Religious Trauma Syndrome?

Religious Trauma Syndrome by Marlene Winell Religious Trauma Syndrome is the condition experienced by people who are struggling with leaving an authoritarian, dogmatic religion and coping with the damage of indoctrination. They may be going through the shattering of a personally meaningful faith and/or breaking away from a controlling community and lifestyle.  RTS is a function of both the chronic abuses of harmful religion and the impact of severing one’s connection with one’s faith.  It can be compared to a combination of PTSD and Complex PTSD (C-PTSD). This is a summary followed by a series of three articles which were published in Cognitive Behaviour Therapy Today. Religious Trauma Syndrome has a very recognizable set of symptoms, a definitive set of causes, and a debilitating cycle of abuse. There are ways to stop the abuse and recover. Symptoms of Religious Trauma Syndrome:   • Cognitive: Confusion, poor critical thinking ability, negative beliefs about self-ability & self-worth, black & white thinking, perfectionism, difficulty with decision-making   • Emotional: Depression, anxiety, anger, grief, loneliness, difficulty with pleasure, loss of meaning   • Social: Loss of social network, family rupture, social awkwardness, sexual difficulty, behind schedule on developmental tasks   • Cultural: Unfamiliarity with secular world; “fish out of water” feelings, difficulty belonging, information gaps (e.g. evolution, modern art, music)   Causes of Religious Trauma Syndrome:   Authoritarianism coupled with toxic theology which is received and reinforced at church, school, and home results in:   • Suppression of normal child development – cognitive, social, emotional, moral stages are arrested   • Damage to normal thinking and feeling abilities -information is limited and controlled;...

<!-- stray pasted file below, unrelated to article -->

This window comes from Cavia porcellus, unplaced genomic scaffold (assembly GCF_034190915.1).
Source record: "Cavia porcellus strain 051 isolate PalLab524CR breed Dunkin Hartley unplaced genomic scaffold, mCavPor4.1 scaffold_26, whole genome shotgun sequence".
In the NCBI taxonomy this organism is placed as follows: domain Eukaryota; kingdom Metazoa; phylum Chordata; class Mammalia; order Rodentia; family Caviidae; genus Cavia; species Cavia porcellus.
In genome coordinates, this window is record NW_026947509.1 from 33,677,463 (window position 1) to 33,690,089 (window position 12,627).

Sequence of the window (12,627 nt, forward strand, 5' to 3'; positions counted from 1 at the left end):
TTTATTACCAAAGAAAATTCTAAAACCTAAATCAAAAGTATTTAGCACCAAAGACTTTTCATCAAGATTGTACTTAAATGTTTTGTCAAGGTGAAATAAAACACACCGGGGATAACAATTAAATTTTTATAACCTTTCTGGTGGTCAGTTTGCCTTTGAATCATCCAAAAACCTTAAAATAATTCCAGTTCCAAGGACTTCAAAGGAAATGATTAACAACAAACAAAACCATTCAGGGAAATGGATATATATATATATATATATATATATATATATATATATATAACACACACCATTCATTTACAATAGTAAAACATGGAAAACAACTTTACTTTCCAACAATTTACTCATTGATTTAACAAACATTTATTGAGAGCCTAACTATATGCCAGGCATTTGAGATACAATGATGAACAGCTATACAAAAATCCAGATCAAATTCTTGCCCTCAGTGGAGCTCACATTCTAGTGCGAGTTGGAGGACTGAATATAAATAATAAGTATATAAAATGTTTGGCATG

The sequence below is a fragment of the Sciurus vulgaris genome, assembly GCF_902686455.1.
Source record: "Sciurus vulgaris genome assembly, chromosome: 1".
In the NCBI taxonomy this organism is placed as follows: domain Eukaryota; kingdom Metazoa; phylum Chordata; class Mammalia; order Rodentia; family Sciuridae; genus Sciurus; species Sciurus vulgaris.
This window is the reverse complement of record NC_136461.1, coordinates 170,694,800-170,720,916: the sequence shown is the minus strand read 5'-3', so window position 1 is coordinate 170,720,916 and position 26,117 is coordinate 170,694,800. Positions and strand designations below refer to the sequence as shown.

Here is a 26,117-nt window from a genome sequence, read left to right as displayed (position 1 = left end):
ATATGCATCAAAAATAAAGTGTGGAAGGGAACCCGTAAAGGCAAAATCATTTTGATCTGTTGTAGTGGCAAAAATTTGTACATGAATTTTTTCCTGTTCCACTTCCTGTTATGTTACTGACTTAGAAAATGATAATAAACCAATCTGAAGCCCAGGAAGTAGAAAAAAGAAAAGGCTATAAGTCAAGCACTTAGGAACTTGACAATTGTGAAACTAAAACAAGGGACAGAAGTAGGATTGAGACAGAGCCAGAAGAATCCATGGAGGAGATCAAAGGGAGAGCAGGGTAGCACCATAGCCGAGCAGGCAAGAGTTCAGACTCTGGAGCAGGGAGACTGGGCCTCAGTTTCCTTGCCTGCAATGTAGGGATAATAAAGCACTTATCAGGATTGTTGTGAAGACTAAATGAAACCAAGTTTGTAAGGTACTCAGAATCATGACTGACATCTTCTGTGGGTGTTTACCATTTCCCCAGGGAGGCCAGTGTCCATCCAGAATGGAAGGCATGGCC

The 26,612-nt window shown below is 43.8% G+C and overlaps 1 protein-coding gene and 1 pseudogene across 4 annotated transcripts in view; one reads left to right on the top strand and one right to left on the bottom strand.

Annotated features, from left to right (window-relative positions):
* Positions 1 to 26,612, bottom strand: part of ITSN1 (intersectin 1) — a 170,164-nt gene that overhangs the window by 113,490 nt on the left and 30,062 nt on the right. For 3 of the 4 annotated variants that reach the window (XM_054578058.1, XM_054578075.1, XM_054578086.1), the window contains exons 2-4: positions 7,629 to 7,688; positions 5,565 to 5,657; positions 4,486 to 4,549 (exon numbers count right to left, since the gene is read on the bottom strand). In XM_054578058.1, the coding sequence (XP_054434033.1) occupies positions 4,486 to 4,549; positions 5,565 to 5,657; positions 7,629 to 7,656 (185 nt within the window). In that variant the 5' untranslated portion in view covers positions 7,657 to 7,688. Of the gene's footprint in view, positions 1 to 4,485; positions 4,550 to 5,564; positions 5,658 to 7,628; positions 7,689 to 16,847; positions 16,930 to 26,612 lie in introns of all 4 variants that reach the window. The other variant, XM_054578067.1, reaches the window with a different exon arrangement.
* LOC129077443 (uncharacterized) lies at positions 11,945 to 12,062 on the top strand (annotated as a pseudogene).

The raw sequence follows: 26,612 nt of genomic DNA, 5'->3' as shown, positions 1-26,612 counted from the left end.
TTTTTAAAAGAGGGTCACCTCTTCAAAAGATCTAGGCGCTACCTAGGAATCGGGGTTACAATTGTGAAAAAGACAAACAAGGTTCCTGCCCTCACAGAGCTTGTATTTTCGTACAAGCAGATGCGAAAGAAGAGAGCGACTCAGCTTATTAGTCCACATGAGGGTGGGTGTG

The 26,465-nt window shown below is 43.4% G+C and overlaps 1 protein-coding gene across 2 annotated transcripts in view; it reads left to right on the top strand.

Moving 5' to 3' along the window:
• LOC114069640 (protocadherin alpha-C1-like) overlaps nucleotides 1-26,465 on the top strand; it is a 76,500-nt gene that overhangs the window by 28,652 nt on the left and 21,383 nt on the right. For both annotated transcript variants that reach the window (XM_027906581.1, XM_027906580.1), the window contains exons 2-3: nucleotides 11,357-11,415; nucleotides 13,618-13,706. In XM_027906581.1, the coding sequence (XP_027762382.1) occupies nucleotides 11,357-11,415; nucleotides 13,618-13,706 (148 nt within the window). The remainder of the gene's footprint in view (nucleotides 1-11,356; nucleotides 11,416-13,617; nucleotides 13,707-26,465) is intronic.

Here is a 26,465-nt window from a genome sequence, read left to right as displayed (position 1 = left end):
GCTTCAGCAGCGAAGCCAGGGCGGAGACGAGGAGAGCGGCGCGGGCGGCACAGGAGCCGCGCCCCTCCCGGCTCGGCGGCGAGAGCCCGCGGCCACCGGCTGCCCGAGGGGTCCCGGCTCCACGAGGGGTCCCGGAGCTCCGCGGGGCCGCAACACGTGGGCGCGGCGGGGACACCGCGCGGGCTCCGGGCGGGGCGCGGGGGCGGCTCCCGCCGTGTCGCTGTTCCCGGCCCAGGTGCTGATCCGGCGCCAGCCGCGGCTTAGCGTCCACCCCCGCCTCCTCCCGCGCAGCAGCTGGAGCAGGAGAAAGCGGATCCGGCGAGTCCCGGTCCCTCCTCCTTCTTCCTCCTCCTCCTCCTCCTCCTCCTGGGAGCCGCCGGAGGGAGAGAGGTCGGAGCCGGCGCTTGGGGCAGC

Damien, how do you feel about agnostics?

“Damien, how do you feel about agnostics, such as myself. I admire some of the values of some religions as a guide to life, but I get to choose. I am with Pascal and Einstein, I don’t think the concept of God is rational, but I lose nothing by being a decent person, just in case.” Questioner   My response, how you pose the question of how I feel about agnostics, seems to infer the people who are agnostic unless I am misunderstanding, and on such a question of how I feel towards my fellow humans, I strive to treat them humanistically, fairly, and equally. If you are instead asking if I am consenting in any way to agnostic thinking, my answer would unequivocally state no. I see agnostic thinking as a flaw in reasoning that seems to at least in someway accept the empty assertions of religion. I always work to attack thinking and not people. Furthermore, I have friends on Facebook that are religious and don’t attack or even give them a hard time, I just address my thinking on my pages not at anyone unless they challenge me or the like.   Theists and Atheists as well as Agnostics? My Anti-Agnostic Atheism Thinking   Discussions on Agnosticism and Atheism...